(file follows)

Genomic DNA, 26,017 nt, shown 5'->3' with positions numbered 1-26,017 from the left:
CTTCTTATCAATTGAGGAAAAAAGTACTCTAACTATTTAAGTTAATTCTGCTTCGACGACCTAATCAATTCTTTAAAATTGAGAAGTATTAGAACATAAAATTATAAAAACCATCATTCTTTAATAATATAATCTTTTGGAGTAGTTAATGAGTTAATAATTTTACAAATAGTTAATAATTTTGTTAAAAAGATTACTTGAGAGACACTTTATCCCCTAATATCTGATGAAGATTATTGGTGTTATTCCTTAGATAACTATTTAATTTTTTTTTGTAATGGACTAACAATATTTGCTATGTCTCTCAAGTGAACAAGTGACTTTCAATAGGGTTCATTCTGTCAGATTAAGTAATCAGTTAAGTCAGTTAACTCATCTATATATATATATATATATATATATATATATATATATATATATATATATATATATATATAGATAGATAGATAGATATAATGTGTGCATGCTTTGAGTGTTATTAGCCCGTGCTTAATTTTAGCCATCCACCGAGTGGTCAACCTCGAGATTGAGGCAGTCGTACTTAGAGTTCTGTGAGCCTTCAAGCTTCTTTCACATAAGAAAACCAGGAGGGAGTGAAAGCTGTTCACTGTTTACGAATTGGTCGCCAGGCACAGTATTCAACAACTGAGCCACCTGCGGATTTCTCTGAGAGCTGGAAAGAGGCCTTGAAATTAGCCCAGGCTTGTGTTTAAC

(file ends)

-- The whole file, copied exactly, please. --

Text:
Genomic DNA, 26,017 nt, shown 5'->3' with positions numbered 1-26,017 from the left:
CTTCTTATCAATTGAGGAAAAAAGTACTCTAACTATTTAAGTTAATTCTGCTTCGACGACCTAATCAATTCTTTAAAATTGAGAAGTATTAGAACATAAAATTATAAAAACCATCATTCTTTAATAATATAATCTTTTGGAGTAGTTAATGAGTTAATAATTTTACAAATAGTTAATAATTTTGTTAAAAAGATTACTTGAGAGACACTTTATCCCCTAATATCTGATGAAGATTATTGGTGTTATTCCTTAGATAACTATTTAATTTTTTTTTGTAATGGACTAACAATATTTGCTATGTCTCTCAAGTGAACAAGTGACTTTCAATAGGGTTCATTCTGTCAGATTAAGTAATCAGTTAAGTCAGTTAACTCATCTATATATATATATATATATATATATATATATATATATATATATATATATATATATATATAGATAGATAGATAGATATAATGTGTGCATGCTTTGAGTGTTATTAGCCCGTGCTTAATTTTAGCCATCCACCGAGTGGTCAACCTCGAGATTGAGGCAGTCGTACTTAGAGTTCTGTGAGCCTTCAAGCTTCTTTCACATAAGAAAACCAGGAGGGAGTGAAAGCTGTTCACTGTTTACGAATTGGTCGCCAGGCACAGTATTCAACAACTGAGCCACCTGCGGATTTCTCTGAGAGCTGGAAAGAGGCCTTGAAATTAGCCCAGGCTTGTGTTTAAC